In a recently published book called “Intelligent Entrepreneur : “How Three Harvard Business School Graduates Learned The Ten Rules of Successful Entrepreneurship” (Henry Holt & Co.), Bill Murphy interviewed around 150 people, including a majority of HBS alumni entrepreneurs.
He came up with the conclusion that the founders with the most enviable outcomes have usually followed basic principles of entrepreneurship; most of them can be learned. In fact, education and experience can provide entrepreneurs with specific skills, attitudes and a fundamental base of knowledge.
Principle 1: Making a lot of money fast is not the first goal of entrepreneurs
The most significant principle of entrepreneurship success is to commit oneself deeply with the ideal of entrepreneurship itself, and then to a particular business model or service / product. This double commitment helps startuppers to react to market fluctuations, moving or abandoning business models, services or products that are not working well.
Testing several ideas or spending years searching for the right business idea is quite usual before coming up with the right one that matches the consumer needs.
Quite usual as well is the fact of working for other startups, getting into consulting or venture capital firms, or following more traditional careers in huge structures, before becoming an entrepreneur.
Principle 2: Find the right opportunity
The key challenge is to focus on finding customer problems first, and only then on searching for solutions that customers greatly need or want, rather than solutions that are nice to have.
The right solution often comes from your personal or / and professional experience as well as from your feelings, your sense of intuition and observation. That’s the only way of understanding whether there is a compelling need.
Principle 3: Build successful teams
Building great teams – your most important asset – is fundamental when starting a business. It starts by picking the right founder and combining the best skills.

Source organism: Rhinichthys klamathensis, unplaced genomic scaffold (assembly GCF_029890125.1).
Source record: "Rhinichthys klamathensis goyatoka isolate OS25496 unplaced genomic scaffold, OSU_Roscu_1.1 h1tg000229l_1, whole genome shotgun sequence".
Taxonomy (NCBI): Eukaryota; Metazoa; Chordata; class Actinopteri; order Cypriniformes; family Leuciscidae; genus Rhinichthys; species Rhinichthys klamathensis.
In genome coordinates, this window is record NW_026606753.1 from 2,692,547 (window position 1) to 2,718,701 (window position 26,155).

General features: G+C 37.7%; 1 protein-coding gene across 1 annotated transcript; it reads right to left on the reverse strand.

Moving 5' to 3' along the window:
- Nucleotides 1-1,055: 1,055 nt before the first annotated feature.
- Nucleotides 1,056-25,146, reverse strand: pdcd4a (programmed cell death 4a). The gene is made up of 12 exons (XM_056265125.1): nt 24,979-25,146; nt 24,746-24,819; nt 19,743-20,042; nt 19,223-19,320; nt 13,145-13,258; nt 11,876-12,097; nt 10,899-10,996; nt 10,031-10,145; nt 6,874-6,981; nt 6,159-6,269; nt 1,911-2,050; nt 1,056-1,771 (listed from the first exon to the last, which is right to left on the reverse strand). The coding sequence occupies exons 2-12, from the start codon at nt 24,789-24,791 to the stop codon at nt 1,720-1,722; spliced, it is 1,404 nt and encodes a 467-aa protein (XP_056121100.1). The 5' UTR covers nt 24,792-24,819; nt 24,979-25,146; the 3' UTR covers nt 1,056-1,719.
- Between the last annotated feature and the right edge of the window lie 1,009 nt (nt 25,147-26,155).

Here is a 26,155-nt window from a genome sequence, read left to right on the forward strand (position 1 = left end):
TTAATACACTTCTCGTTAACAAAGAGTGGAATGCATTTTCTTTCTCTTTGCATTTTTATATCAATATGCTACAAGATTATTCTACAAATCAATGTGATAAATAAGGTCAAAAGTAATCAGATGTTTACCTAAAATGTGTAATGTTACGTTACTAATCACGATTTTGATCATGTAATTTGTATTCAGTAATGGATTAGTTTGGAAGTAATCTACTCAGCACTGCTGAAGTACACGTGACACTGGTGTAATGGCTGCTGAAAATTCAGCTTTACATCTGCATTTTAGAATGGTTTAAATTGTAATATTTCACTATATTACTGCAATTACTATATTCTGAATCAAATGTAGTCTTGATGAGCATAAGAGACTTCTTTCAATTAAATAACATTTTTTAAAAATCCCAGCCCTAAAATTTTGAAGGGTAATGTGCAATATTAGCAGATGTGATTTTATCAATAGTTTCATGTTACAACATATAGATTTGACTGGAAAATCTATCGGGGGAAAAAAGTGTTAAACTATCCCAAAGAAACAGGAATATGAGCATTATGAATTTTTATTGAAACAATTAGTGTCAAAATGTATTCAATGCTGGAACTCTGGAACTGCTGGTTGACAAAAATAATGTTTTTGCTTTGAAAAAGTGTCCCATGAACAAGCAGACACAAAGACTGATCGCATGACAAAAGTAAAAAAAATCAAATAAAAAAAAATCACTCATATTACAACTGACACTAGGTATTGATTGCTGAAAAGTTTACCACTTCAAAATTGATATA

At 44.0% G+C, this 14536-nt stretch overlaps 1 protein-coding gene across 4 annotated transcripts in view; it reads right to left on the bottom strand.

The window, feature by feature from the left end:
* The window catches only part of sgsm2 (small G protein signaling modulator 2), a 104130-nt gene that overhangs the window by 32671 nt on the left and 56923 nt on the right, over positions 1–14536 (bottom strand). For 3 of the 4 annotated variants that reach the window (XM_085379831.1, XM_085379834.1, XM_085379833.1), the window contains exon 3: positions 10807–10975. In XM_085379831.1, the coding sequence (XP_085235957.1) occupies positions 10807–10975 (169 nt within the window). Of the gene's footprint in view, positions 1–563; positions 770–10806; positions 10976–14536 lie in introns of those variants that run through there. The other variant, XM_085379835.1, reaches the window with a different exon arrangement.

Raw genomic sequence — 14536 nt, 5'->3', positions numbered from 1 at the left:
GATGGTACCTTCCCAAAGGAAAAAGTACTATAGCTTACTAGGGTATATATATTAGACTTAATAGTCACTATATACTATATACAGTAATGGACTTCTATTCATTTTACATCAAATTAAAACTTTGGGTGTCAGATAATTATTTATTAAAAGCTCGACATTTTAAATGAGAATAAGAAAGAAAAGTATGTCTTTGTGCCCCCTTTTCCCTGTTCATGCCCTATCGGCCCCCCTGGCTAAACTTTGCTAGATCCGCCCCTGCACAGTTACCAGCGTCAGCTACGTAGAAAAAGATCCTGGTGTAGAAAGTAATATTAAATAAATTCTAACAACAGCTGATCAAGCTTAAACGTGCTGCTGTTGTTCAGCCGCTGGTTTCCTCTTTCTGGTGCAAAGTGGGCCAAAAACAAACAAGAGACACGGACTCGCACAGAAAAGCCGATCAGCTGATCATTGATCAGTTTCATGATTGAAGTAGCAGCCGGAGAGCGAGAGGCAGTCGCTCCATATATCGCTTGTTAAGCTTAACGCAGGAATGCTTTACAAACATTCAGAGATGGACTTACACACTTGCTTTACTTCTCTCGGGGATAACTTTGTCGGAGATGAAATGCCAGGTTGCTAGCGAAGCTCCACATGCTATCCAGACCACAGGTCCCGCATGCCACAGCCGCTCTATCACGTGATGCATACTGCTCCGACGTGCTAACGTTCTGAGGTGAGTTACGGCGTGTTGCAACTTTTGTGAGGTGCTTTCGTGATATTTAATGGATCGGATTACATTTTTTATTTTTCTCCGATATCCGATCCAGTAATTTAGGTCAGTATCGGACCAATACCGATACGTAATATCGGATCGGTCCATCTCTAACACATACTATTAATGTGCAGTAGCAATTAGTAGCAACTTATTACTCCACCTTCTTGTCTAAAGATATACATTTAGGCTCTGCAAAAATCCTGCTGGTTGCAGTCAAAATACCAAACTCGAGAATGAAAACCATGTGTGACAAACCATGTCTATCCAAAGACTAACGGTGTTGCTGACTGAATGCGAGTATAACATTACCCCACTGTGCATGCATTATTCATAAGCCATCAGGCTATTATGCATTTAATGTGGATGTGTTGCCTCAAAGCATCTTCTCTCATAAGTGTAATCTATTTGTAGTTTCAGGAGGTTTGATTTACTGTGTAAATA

Designing your team long before starting your activity is essential. It is the only way to reach profitability with the right people at the right place, altogether focused on the business model goals.
Make sure that your team has passion and love with its work in so far as strong passion is probably the first quality which is required for getting motivation, determination, constancy and courage, not to mention hard working and finally success.
Principle 4: Make sure that execution is critical
Entrepreneurship is difficult even when the idea is great, the team is good and conditions are ideal.
Executing well involves a combination of two factors :
First, balance your entrepreneur’s confidence in your business goals with you ability to make your team build the project step by step.
Second, keep on learning to motivate and lead people.
Leadership is undoubtedly a huge issue in entrepreneurship. Two main qualities are required.
The most successful entrepreneurs can work alone and be a team player, whatever the size of the team is. They can make a critical individual contribution to their venture and make that transition to leading their team.
The most successful entrepreneurs have the capacity for trusting their intuition and theirs instincts, even when they hurt conventional rules or habits. In that way, experiencing adversity develops self-confidence and a sort of visceral sense for the right way to do things.
Principle 5: Be aware of your impact
Successful entrepreneurship doesn’t seem to be about the money.
Many successful entrepreneurs don’t change their standards of living. As they are used to take risks, they don’t have that common fear of the future people usually share, especially in crisis times.
Of course, money is important, but in terms of ruling the business. And two things seem to be much more important :
Sharing with others the capacity for seizing the type of opportunities they enjoyed,
Doing work that has real impact on people’s lives.
Principle 6: Be aware of your social and economic role
Successful entrepreneurs have a specific mission which is to work for a better world. That’s true from several points of view :
Economical (raising the standards of living through innovation, contributing to global growth),
Financial (generating value and prosperity),
Organizational (transforming structures and organizations, rejuvenating technologies and competition),
Management (promoting new rules in leadership, risk management),
Employment (creating jobs, changing working habits),
Social (fostering collective thinking, cross-cultural exchanges, social mobility, tolerance, open-mindedness),
Environmental (raising the standards of environment and sustainable development).
Undoubtedly, these six basic principles of entrepreneurship are certainly the best vade mecum for those who want to understand or to integrate the high motivations that lead these pioneers in a valuable effort to make things move in our societies.
Gilles Bouchard – CEO
HBS Alumni & member of the European Entrepreneurship & Innovation @ Silicon Valley